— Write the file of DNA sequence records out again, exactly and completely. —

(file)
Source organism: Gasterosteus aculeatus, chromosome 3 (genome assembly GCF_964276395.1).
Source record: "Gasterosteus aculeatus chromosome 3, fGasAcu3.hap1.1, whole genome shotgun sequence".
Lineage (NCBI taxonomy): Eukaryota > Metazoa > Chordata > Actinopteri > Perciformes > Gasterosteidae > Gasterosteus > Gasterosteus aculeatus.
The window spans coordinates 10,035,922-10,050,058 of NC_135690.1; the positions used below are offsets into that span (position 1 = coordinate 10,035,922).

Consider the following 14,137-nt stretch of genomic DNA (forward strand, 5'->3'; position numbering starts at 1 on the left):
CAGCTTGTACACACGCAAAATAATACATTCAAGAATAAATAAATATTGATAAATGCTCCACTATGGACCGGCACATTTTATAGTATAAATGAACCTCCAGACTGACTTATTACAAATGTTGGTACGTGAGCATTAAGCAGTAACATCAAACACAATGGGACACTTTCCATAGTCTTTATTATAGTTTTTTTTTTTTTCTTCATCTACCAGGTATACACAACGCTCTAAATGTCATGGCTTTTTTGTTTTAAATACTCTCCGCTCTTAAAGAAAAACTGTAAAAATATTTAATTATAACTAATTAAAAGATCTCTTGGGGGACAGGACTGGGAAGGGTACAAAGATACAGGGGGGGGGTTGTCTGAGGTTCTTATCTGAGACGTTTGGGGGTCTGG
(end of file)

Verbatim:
Source organism: Gasterosteus aculeatus, chromosome 3 (genome assembly GCF_964276395.1).
Source record: "Gasterosteus aculeatus chromosome 3, fGasAcu3.hap1.1, whole genome shotgun sequence".
Lineage (NCBI taxonomy): Eukaryota > Metazoa > Chordata > Actinopteri > Perciformes > Gasterosteidae > Gasterosteus > Gasterosteus aculeatus.
The window spans coordinates 10,035,922-10,050,058 of NC_135690.1; the positions used below are offsets into that span (position 1 = coordinate 10,035,922).

Consider the following 14,137-nt stretch of genomic DNA (forward strand, 5'->3'; position numbering starts at 1 on the left):
CAGCTTGTACACACGCAAAATAATACATTCAAGAATAAATAAATATTGATAAATGCTCCACTATGGACCGGCACATTTTATAGTATAAATGAACCTCCAGACTGACTTATTACAAATGTTGGTACGTGAGCATTAAGCAGTAACATCAAACACAATGGGACACTTTCCATAGTCTTTATTATAGTTTTTTTTTTTTTCTTCATCTACCAGGTATACACAACGCTCTAAATGTCATGGCTTTTTTGTTTTAAATACTCTCCGCTCTTAAAGAAAAACTGTAAAAATATTTAATTATAACTAATTAAAAGATCTCTTGGGGGACAGGACTGGGAAGGGTACAAAGATACAGGGGGGGGGTTGTCTGAGGTTCTTATCTGAGACGTTTGGGGGTCTGG